mailing address: use embassy street address
telephone: [353] (1) 668-8777
FAX: [353] (1) 668-9946
Flag description:
three equal vertical bands of green (hoist side), white, and orange; similar to the flag of Cote d'Ivoire, which is shorter and has the colors reversed - orange (hoist side), white, and green; also similar to the flag of Italy, which is shorter and has colors of green (hoist side), white, and red
Communications Ireland
Telephones - main lines in use:
2.033 million (2005)
Telephones - mobile cellular:
4.21 million (2005)
Telephone system:
general assessment: modern digital system using cable and microwave radio relay
domestic: microwave radio relay
international: country code - 353; satellite earth station - 1 Intelsat (Atlantic Ocean)
Radio broadcast stations:
AM 9, FM 106, shortwave 0 (1998)
Radios:
2.55 million (1997)
Television broadcast stations:
4 (many repeaters) (2001)
Televisions:
1.82 million (2001)
Internet country code:
.ie
Internet hosts:
238,191 (2006)
Internet Service Providers (ISPs):
22 (2000)
Internet users:
2.06 million (2005)
Transportation Ireland
Airports:
36 (2006)
Airports - with paved runways:
total: 15
over 3,047 m: 1
2,438 to 3,047 m: 1
1,524 to 2,437 m: 4
914 to 1,523 m: 3
under 914 m: 6 (2006)
Airports - with unpaved runways:
total: 21
914 to 1,523 m: 4
under 914 m: 17 (2006)
Pipelines:
gas 1,728 km (2006)
Railways:
total: 3,312 km
broad gauge: 1,947 km 1.600-m gauge (46 km electrified)
narrow gauge: 1,365 km 0.914-m gauge (operated by the Irish Peat Board to transport peat to power stations and briquetting plants) (2005)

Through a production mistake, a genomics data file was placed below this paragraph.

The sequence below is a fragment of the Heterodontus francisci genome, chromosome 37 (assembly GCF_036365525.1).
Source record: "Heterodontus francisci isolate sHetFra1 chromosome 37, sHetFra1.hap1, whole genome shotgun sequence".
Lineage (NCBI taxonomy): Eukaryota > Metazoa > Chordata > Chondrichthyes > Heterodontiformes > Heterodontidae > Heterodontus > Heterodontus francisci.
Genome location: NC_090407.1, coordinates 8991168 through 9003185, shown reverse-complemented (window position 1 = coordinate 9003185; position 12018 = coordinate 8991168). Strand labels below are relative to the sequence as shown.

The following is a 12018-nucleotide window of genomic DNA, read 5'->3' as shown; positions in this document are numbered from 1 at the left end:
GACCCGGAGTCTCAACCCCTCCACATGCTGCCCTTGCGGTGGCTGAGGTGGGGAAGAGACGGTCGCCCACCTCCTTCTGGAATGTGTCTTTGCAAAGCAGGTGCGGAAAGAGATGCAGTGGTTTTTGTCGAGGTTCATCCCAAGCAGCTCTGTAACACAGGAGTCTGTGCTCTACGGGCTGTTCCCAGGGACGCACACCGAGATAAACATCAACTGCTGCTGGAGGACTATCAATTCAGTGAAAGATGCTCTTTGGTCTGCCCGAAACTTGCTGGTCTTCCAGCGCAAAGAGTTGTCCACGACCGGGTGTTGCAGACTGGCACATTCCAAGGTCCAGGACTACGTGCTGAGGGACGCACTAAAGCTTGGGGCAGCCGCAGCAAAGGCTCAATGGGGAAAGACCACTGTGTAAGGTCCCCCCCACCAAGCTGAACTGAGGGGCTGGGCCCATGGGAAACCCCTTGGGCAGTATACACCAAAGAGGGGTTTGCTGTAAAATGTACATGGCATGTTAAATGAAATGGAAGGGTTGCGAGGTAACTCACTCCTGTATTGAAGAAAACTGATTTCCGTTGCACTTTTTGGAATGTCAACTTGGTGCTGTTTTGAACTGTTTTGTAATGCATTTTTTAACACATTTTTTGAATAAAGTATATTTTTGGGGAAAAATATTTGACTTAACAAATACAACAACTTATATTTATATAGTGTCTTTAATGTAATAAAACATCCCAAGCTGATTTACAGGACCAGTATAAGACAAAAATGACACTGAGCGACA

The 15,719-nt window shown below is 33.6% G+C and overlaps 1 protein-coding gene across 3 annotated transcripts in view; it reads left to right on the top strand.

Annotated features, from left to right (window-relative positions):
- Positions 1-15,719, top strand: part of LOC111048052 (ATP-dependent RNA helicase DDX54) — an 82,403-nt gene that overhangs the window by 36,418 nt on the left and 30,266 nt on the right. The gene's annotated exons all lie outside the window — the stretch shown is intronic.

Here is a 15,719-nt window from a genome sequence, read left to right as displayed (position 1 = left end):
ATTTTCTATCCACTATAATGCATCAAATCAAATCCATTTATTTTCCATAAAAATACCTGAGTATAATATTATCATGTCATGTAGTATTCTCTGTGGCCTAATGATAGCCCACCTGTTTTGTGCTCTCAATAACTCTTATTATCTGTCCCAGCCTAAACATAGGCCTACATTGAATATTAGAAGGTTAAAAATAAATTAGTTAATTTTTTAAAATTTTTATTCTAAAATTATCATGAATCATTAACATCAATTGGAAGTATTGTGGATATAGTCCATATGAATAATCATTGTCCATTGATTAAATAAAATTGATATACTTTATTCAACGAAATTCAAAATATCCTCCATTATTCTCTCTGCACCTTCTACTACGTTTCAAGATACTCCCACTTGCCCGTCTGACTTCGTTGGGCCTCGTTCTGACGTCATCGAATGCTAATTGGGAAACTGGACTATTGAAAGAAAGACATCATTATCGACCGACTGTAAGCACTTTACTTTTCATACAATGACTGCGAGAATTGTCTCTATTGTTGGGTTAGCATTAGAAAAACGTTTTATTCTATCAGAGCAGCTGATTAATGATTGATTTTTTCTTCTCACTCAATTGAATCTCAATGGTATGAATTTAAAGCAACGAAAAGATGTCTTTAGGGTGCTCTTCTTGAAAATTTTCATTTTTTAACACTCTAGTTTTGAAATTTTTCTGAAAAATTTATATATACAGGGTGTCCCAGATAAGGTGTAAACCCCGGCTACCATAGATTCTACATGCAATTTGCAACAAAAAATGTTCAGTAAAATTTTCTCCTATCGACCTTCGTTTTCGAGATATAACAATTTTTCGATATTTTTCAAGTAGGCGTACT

Roadways:
total: 96,602 km
paved: 96,602 km (includes 200 km of expressways) (2003)
Waterways:
753 km (pleasure craft only) (2005)
Merchant marine:
total: 23 ships (1000 GRT or over) 103,589 GRT/145,044 DWT
by type: cargo 19, chemical tanker 2, container 1, roll on/roll off 1
foreign-owned: 4 (Germany 2, US 2)
registered in other countries: 21 (Bahamas 2, Bermuda 1, Cyprus 3, Gibraltar 1, Netherlands 10, Panama 2, Saint Vincent and the Grenadines 1, UK 1) (2006)
Ports and terminals:
Cork, Dublin, New Ross, Shannon Foynes, Waterford
Military Ireland
Military branches:
Irish Defense Forces (Oglaigh na h-Eireann): Army (includes Naval Service and Air Corps) (2006)
Military service age and obligation:
17 years of age for voluntary military service; enlistees under the age of 17 can be recruited for specialist positions (2001)
Manpower available for military service:
males age 17-49: 977,092
females age 17-49: 978,465 (2005 est.)
Manpower fit for military service:
males age 17-49: 814,768
females age 17-49: 813,981 (2005 est.)
Manpower reaching military service age annually:
males age 18-49: 29,327
females age 17-49: 28,139 (2005 est.)
Military expenditures - dollar figure:
$700 million (FY00/01)
Military expenditures - percent of GDP:
0.9% (2005 est.)
Transnational Issues Ireland
Disputes - international:
Ireland, Iceland, and the UK dispute Denmark's claim that the Faroe Islands' continental shelf extends beyond 200 nm
Illicit drugs:
transshipment point for and consumer of hashish from North Africa to the UK and Netherlands and of European-produced synthetic drugs; increasing consumption of South American cocaine; minor transshipment point for heroin and cocaine destined for Western Europe; despite recent legislation, narcotics-related money laundering - using bureaux de change, trusts, and shell companies involving the offshore financial community - remains a concern

This page was last updated on 17 April, 2007


 

Source: CIA World Factbook